How different was this collaboration compared to previous projects?

With my group, Ex-Easter Island Head, our preferred way of making records for the last ten years has been live, with very few overdubs. The piece is written, rehearsed and then recorded – three or four people playing in a room, very ‘truthful’ and worked out to a very fine level of detail before recording begins. With Land Trance the interplay of two people in a room improvising is the starting point. Often our pieces begin as two sounds or instruments in spontaneous dialogue, live round a microphone or straight into the desk. This is then given another pass with two other elements, also in dialogue, also completely improvised. After that, the sculpting, detailing and framing begins. What kind of space are these sounds sitting in? Are they moving through several spaces? What’s the chain of imagery or association that these elements suggest and how do we guide that through the musical choices we make? It’s completely a creation of the studio rather than the stage.

Regarding the cinematic feel of the album, is there a narrative or characters envisioned within the writing process?

It is very dependent on the piece but often we will talk about certain sounds as characterful, maybe thinking about them in the sense of sculptures in a field, or distinct pieces of scenery within a stage-set. Narrative – or as we’ve been calling it – ‘potential narrative’, is stitched together from these pieces in the way that meaning and connection could be inferred from the different elements in an abstract painting. The use of organ and wordless vocals throughout much of the record suggests an ecclesiastical or spiritual dimension whilst the use of Dictaphones, cassette tapes, old keyboards could be seen as evoking archive, memory, obsolescence. We avoid attaching definite meaning to the elements grouped together in any one piece – partly because we’re not really following one. When we’re writing/recording (the two are one and the same in our case) we’re following a single sound, mood or process in search of what the next piece of the collage should be. 

Are there are any specific cinematic inspirations?

For me, the work and writings of editor Walther Murch have been very influential in how to draw connections and meaning between elements of a composition. His famous edit in Apocalypse Nowtaking the viewer from a hotel room to the jungle by layering helicopter rotor sounds over a slow zoom on a ceiling fan shows how time and location can be compressed or transformed through the juxtaposition of two simple elements. Likewise, his idea of making film cuts at the ‘blink point’ – that is the natural point when the majority of the audience blink during a conversation, ie after the speaker has finished a sentence – has influenced my thinking on positioning sounds and events with the arrangements of our pieces.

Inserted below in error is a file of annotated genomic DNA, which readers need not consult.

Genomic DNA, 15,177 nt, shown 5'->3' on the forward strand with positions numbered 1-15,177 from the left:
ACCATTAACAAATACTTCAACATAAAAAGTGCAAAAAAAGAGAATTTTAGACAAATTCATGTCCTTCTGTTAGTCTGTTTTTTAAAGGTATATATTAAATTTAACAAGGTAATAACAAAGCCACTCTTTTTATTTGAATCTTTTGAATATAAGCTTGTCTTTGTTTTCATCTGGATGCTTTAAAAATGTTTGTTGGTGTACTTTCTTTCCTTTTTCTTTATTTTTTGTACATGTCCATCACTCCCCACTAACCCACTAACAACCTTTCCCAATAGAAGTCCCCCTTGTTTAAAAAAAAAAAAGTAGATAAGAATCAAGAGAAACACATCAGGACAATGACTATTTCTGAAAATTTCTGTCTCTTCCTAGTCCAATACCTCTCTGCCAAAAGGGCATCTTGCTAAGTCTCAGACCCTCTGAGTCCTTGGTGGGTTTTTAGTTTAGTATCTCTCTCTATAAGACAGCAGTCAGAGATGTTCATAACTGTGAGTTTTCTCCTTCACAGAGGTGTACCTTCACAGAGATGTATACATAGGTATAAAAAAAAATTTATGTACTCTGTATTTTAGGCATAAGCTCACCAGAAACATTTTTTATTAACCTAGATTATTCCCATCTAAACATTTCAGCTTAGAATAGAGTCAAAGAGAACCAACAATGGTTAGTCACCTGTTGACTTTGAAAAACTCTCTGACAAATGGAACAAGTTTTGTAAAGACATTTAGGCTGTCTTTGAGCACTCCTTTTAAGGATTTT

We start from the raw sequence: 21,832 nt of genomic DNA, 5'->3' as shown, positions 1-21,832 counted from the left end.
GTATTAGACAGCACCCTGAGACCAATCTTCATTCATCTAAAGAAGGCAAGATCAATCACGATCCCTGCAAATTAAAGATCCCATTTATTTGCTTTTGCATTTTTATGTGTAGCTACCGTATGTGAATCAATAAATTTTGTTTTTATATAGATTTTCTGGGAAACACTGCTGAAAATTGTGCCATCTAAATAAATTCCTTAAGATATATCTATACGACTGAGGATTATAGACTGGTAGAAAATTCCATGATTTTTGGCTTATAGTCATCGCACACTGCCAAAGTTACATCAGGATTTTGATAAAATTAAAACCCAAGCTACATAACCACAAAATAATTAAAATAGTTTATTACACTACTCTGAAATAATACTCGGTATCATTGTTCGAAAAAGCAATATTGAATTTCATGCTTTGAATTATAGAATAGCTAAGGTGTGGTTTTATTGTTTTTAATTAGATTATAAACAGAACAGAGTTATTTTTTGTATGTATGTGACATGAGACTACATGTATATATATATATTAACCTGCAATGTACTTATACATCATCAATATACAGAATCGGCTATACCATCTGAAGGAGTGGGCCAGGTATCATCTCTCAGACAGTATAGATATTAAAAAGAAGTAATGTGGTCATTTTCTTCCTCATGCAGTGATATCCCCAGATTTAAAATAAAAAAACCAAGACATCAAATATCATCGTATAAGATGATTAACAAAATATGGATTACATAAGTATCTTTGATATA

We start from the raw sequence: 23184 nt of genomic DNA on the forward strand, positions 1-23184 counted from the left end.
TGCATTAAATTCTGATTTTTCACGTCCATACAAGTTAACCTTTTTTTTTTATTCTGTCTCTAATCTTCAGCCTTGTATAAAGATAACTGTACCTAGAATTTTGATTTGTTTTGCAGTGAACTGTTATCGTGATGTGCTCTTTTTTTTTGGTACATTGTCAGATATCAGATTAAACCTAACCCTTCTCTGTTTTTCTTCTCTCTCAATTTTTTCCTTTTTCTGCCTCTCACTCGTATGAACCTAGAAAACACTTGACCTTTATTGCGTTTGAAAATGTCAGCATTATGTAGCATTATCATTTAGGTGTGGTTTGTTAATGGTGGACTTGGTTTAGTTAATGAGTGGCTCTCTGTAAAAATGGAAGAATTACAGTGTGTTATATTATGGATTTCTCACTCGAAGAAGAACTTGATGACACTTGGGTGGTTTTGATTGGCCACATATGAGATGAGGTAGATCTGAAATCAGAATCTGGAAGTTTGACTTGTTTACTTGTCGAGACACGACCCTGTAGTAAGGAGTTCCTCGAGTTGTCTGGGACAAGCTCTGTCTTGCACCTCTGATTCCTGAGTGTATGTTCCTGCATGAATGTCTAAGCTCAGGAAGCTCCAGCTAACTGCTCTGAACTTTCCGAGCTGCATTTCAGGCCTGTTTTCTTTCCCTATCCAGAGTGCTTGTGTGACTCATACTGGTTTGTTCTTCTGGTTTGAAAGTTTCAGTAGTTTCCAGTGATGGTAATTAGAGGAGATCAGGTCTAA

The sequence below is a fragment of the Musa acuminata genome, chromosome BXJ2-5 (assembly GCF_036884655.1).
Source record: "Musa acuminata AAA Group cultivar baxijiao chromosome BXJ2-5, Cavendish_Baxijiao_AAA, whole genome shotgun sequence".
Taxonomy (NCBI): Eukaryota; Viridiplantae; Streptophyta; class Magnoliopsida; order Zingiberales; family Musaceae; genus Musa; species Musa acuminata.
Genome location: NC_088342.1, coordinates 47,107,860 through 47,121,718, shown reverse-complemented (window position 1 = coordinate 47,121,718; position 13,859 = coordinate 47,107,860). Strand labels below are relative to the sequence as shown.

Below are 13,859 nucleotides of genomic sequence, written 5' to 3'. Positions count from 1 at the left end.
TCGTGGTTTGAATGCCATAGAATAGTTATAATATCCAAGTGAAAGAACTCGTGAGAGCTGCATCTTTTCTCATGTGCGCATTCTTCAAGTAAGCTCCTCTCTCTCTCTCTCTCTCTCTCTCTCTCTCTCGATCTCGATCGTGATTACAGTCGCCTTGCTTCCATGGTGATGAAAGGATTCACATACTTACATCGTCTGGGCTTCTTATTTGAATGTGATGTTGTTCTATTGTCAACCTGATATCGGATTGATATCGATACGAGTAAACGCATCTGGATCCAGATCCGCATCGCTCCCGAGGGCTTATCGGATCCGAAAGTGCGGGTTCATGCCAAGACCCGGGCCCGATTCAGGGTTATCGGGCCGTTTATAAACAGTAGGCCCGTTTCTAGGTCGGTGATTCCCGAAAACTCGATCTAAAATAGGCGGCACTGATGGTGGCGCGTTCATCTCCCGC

How are you attracted to the particular instruments – especially the more esoteric ones, e.g. zither – in connection to the respective tracks: a matter of trial and error, or instinctively knowing the ‘fit’ of the instrument to the track?

Sometimes happenstance, sometimes purposefully chosen other times the end result of exhausting all other possibilities. The zither works for me because I’m used to working within the boundaries of a single unchanging chord with Ex-Easter Island Head and with the zither that’s what you get. It’s also a very tactile instrument, great for swarms of pleasantly tuned sound and very dynamically versatile. Objects such as the Dictaphone or cassette tape seem to bring with them a meaning or patina that only obsolete technology can bring, as well as offering a simplified, very intuitive way of creating novel effects that would be difficult to do digitally. Often we’ll take a number of passes at something just waiting for a characterful, arresting sound to emerge; We let the sounds lead. 

Land Trance have also released the visual accompaniment to Transcript, created by the group in collaboration with film-maker Laura Spark and filmed in the former Brazilian embassy which a large portion of the record was born in, and that the band and many of their friends and peers call home.

Here’s what the band say of the video:

“It makes use of several boxes of projector slides gathered over the last few years selected and assembled in a way that reflects the groups’ working methods: re-purposing of ‘obsolete’ technology, use of found objects and the conjuring of threads of narrative and association through collaging materials. The unknowable original context of the slides offers an analogue to the sonic elements used to create the track; Two malfunctioning digital dictaphones as signal processors, warping a vocal duet and austere organ chords into something strange, distant and imbued with deep personal resonances.”

Previous Album Review: John Myrtle's debut 'Myrtle Soup' brings the sunshine even when it rains.
Next News: Low attempt to make sense of 'Days Like These' as they announce new album HEY WHAT, schedule 2022 UK and EU tour

No Comment

Leave a Reply

This site uses Akismet to reduce spam. Learn how your comment data is processed.